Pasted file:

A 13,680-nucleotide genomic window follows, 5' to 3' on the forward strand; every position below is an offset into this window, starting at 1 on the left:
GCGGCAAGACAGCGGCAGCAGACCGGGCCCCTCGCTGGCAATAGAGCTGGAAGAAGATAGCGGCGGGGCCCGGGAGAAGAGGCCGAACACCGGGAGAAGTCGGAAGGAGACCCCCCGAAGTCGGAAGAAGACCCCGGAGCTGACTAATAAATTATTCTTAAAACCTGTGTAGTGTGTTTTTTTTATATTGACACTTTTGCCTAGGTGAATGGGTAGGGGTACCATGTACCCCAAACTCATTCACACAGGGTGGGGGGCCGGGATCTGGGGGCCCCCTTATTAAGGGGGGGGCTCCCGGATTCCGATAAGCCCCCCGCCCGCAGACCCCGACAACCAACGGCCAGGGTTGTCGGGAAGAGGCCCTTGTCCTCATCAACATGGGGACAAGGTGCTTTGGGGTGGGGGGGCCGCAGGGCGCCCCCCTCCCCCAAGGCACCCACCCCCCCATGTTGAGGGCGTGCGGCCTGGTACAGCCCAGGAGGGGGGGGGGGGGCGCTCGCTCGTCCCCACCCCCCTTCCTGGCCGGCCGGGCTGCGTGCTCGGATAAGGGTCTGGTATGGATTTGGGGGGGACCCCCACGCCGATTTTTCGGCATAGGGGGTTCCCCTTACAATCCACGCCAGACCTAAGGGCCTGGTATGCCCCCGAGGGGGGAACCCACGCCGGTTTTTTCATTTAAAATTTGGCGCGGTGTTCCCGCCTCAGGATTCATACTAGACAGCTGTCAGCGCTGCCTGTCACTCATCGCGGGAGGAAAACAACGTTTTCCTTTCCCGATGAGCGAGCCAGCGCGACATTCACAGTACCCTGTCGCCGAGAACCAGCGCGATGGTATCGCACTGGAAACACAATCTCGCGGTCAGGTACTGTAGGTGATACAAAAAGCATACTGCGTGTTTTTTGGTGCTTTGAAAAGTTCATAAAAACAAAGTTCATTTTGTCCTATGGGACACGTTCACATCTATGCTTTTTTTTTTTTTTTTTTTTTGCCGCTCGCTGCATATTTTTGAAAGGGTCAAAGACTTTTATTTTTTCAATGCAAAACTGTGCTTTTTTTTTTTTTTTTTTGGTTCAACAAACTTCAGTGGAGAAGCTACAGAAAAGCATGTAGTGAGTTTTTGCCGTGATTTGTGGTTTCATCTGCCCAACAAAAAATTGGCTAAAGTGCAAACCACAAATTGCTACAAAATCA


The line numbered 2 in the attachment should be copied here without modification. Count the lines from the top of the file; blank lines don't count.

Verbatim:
GCGGCAAGACAGCGGCAGCAGACCGGGCCCCTCGCTGGCAATAGAGCTGGAAGAAGATAGCGGCGGGGCCCGGGAGAAGAGGCCGAACACCGGGAGAAGTCGGAAGGAGACCCCCCGAAGTCGGAAGAAGACCCCGGAGCTGACTAATAAATTATTCTTAAAACCTGTGTAGTGTGTTTTTTTTATATTGACACTTTTGCCTAGGTGAATGGGTAGGGGTACCATGTACCCCAAACTCATTCACACAGGGTGGGGGGCCGGGATCTGGGGGCCCCCTTATTAAGGGGGGGGCTCCCGGATTCCGATAAGCCCCCCGCCCGCAGACCCCGACAACCAACGGCCAGGGTTGTCGGGAAGAGGCCCTTGTCCTCATCAACATGGGGACAAGGTGCTTTGGGGTGGGGGGGCCGCAGGGCGCCCCCCTCCCCCAAGGCACCCACCCCCCCATGTTGAGGGCGTGCGGCCTGGTACAGCCCAGGAGGGGGGGGGGGGGCGCTCGCTCGTCCCCACCCCCCTTCCTGGCCGGCCGGGCTGCGTGCTCGGATAAGGGTCTGGTATGGATTTGGGGGGGACCCCCACGCCGATTTTTCGGCATAGGGGGTTCCCCTTACAATCCACGCCAGACCTAAGGGCCTGGTATGCCCCCGAGGGGGGAACCCACGCCGGTTTTTTCATTTAAAATTTGGCGCGGTGTTCCCGCCTCAGGATTCATACTAGACAGCTGTCAGCGCTGCCTGTCACTCATCGCGGGAGGAAAACAACGTTTTCCTTTCCCGATGAGCGAGCCAGCGCGACATTCACAGTACCCTGTCGCCGAGAACCAGCGCGATGGTATCGCACTGGAAACACAATCTCGCGGTCAGGTACTGTAGGTGATACAAAAAGCATACTGCGTGTTTTTTGGTGCTTTGAAAAGTTCATAAAAACAAAGTTCATTTTGTCCTATGGGACACGTTCACATCTATGCTTTTTTTTTTTTTTTTTTTTTGCCGCTCGCTGCATATTTTTGAAAGGGTCAAAGACTTTTATTTTTTCAATGCAAAACTGTGCTTTTTTTTTTTTTTTTTTGGTTCAACAAACTTCAGTGGAGAAGCTACAGAAAAGCATGTAGTGAGTTTTTGCCGTGATTTGTGGTTTCATCTGCCCAACAAAAAATTGGCTAAAGTGCAAACCACAAATTGCTACAAAATCA